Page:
These two men were not treated like exotica in the way previous indigenous visitors had been. They were presented at Court and then they moved into Durham House– a Crown property in London at Ralegh's disposal– and began learning English. Their teacher was Thomas Hariot, the mathematician and astronomer who helped Ralegh with his navigational expertise and whose interests extended to languages. In addition to teaching the two visitors English, he learned their language, Algonquian, and devised a phonetic alphabet for it.[7] This was to be of help on the second expedition to Roanoke, which set sail in April 1585 under the command of Sir Richard Grenville, with the two Native Americans on board as well as Hariot and the illustrator John White.

Manteo and Wanchese could reportedly speak English by then. Wanchese did not wish to be involved with the Englishmen but Manteo acted as interpreter for Grenville and his successor, Ralph Lane. He helped with negotiations, participated in the choice of where to settle on Roanoke Island and on one occasion managed to save a scouting party from extermination by demonstrating that optimistic guesswork was not always the best way to understand a situation: he “… warned Lane that the sound of local people singing along the riverbank was not, as Lane thought, 'in token of our welcome' but rather 'that they meant to fight with us.'"[8] The volleys of arrows soon began.

Hostilities between settlers and the Algonquians made life impossible. All but a token group of 15 sailed back to England with Sir Francis Drake in 158 – and Manteo went with them, along with two other Indians. He returned the following year with John White, now governor. Those left behind had disappeared, and Wanchese was implicated in their deaths. White sought revenge for the loss and Manteo was involved in the fighting. His role as intermediary on the English side appears to have been confirmed by his baptism in August 1587. He was also made Lord of Roanoke and Desemunkepeuc, a move that can be read as “an empty gesture and an impossible assignment" as the English had no power.[9] This second Roanoke colony - the 'lost colony' – also failed; White returned to England for supplies but was unable to deliver then until 1590 by which time the settlers– and Manteo –had vanished. Wanchese and Manteo endure today in the names of towns in North Carolina that can serve as reminders of the choices and constraints facing middlemen in fraught situations. The English settlement in Jamestown in 1607 gave rise to comparable tensions.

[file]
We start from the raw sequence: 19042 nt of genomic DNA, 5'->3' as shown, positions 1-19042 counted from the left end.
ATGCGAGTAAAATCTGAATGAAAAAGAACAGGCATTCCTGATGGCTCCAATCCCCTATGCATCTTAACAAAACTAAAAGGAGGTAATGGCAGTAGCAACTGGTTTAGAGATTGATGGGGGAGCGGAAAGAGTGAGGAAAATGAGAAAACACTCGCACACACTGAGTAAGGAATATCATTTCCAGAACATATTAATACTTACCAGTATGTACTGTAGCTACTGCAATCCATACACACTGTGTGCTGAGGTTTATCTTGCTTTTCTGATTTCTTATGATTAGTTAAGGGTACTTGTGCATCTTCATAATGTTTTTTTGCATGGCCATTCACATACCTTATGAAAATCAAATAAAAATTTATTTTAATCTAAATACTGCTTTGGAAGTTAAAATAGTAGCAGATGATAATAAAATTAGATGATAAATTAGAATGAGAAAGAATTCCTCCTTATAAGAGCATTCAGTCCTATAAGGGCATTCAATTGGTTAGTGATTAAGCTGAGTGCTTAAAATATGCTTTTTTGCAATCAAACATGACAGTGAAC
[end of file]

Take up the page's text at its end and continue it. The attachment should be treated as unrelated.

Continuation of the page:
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[1] Barlow, Arthur (2002) The First Voyage to Roanoke. 1584. Documenting the American South, electronic edition, p 12

[2] ibid p 2

[3] ibid p 3

[4] ibid p 4

[5] ibid p 5

[6] Milton, G (2000, Ch. 3). Big Chief Elizabeth: How England's adventurers gambled and won the New World. [Kindle book] retrieved from Amazon.com

[7] Milton. location 915

[8] Vaughan, A.T. (2002). “Sir Walter Ralegh's Indian Interpreters, 1584-1618". In the William & Mary Quarterly, 3rd Series, Vol. LIX No 2: pp 341-376. (p 351)

[9] ibid, p 357.

Recommended citation format:
Christine ADAMS. "Looking for Interpreter Zero: (8) Wanchese and Manteo". aiic.net March 24, 2015. Accessed June 3, 2020. <http://aiic.net/p/7150>.

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Loved it, as always. Looking forward to the next installment!

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What a wonderful contribution to improving our knowledge - not to say discovery - of interpreters around the world in times past! Well written and beautifully illustrated, I have downloaded and saved them for future reference and pleasure. Thank you for taking the trouble to post these articles.


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Christiane J. DRIESEN


Merci, chère Christine, pour ces magnifiques et généreux cadeaux! Je les lis avec le plus grand plaisir!